“The Seaview Performing Arts Centre for Education will always be much more than the sum of the materials that were used to build it.” Paddy Daly
Phase Two of our S.P.A.C.E. construction project was the grand pavilion—a state-of-the-art Polynesian-style multi-purpose center with bathrooms, storage, and offices. We were working on a very tight budget, with only $328,000 for a 3,500-square foot building designed and permitted to commercial standards. I had drawn up a list of all the local skilled trades people I knew and called upon them to give support if they could. As our former Hawai’i County Mayor Billy Kenoi famously said, “If can, can” and our grossly underserved rural community in Puna, Hawaii decided, “we can.” And we did!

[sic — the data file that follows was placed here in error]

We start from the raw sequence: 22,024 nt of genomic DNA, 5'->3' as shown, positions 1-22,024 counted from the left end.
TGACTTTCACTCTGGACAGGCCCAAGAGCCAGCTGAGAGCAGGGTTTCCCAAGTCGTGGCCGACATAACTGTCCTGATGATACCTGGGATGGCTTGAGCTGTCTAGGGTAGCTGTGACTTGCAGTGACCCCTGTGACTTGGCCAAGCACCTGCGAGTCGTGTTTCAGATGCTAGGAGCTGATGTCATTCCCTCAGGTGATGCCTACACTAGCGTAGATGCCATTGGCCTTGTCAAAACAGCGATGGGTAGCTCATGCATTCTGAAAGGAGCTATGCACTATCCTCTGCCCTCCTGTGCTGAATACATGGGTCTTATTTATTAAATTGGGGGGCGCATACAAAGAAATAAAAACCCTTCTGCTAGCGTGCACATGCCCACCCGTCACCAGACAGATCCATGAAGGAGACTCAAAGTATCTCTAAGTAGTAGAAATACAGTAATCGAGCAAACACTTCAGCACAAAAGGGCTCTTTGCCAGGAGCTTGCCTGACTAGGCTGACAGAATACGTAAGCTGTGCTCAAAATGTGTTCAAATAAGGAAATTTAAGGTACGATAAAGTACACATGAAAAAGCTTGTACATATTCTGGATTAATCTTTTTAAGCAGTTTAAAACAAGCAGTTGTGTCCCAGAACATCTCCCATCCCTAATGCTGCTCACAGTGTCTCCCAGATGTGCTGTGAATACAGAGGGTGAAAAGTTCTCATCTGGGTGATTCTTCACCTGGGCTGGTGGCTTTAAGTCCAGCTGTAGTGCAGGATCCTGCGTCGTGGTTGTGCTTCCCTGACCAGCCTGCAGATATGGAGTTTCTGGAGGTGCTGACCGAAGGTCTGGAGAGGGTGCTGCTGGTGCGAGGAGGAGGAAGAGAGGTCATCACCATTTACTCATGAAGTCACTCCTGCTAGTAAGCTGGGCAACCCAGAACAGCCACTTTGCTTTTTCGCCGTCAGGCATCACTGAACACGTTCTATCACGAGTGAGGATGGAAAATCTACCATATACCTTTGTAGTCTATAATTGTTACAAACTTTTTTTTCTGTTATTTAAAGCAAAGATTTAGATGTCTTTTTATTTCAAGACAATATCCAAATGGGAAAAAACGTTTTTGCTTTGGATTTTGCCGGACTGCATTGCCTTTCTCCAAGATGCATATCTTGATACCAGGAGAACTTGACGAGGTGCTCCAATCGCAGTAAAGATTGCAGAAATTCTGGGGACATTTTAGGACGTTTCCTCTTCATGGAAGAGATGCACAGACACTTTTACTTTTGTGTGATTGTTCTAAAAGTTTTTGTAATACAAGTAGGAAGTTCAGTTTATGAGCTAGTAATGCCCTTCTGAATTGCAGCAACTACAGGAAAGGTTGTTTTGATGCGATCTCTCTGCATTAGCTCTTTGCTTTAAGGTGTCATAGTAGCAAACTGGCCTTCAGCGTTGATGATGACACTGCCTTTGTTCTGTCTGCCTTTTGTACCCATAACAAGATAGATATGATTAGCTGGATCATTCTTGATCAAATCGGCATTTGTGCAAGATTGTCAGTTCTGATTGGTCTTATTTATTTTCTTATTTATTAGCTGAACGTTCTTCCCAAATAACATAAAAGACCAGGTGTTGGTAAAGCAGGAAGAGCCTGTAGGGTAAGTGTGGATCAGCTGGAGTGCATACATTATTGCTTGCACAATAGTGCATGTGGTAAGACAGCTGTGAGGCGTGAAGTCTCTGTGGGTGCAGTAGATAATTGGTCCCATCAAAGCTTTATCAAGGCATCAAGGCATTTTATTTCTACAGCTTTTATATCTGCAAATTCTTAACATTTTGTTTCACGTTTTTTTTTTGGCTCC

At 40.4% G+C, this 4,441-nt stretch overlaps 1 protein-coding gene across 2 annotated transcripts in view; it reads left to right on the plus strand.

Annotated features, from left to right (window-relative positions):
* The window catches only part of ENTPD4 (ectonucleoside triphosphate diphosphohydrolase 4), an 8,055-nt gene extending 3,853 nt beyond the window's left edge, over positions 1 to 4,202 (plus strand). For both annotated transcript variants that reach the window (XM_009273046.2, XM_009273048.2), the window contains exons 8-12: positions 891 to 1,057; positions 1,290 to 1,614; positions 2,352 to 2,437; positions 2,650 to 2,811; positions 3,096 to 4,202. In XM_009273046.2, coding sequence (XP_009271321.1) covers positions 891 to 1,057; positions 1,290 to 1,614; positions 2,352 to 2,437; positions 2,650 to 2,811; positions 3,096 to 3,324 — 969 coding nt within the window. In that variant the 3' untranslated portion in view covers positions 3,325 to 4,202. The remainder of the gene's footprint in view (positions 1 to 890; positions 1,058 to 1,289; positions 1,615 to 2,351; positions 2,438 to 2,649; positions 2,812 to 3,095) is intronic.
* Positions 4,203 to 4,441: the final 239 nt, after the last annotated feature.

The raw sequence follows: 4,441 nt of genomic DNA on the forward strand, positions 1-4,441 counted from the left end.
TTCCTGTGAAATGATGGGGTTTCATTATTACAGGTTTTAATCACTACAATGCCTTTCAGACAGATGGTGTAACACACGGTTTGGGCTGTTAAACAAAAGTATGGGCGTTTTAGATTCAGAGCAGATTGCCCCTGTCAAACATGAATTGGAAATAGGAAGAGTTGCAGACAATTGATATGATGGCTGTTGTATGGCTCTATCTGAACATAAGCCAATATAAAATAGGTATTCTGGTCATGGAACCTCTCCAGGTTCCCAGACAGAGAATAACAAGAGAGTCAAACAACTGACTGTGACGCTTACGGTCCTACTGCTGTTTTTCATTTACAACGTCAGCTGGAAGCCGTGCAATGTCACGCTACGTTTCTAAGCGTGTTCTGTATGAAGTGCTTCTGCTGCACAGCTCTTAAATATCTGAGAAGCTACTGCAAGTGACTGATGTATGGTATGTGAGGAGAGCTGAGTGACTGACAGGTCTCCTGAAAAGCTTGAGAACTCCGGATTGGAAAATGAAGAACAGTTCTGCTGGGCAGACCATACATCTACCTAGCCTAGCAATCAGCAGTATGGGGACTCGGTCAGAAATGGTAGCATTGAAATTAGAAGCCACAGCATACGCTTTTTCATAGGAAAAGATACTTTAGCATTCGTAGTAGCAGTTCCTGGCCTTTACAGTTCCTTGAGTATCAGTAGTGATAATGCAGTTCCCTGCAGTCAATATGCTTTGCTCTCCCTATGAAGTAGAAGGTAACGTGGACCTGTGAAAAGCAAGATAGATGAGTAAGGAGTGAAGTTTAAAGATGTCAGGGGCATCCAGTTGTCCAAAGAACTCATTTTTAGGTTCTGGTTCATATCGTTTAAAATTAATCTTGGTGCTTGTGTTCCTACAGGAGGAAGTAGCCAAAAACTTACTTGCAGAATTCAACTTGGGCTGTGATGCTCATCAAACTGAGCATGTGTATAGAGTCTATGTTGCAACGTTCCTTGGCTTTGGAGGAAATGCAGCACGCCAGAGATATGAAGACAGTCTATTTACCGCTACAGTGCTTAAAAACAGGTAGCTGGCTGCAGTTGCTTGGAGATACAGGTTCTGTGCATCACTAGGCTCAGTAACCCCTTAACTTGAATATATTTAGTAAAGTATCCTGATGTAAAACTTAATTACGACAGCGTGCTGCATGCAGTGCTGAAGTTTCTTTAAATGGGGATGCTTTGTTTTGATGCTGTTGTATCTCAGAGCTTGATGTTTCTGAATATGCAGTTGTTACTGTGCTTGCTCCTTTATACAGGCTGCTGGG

Virtually all of the work—from the septic system, to the concrete slab, to the building and interior decorating—was done by local residents. Michael Gornick, a spiritual community leader, graciously agreed to be our licensed contractor, for a minimum sum, providing I worked as the project manager. He introduced us to Billy Olsen who became our supremely proficient crew boss. Additionally, I was able to find six neighbours willing to work on the crew—Billy was the only one who couldn’t see his own house from the building roof. Further support came from a host of enthusiastic but inexperienced Bellyacres interns who volunteered hundreds of hours. S.P.A.C.E. was a labor of love. Enthusiasm to help realise the dream of a community facility became our driving force. Everyone worked harder and longer than we contracted them for – continuously going above and beyond – to create the vision.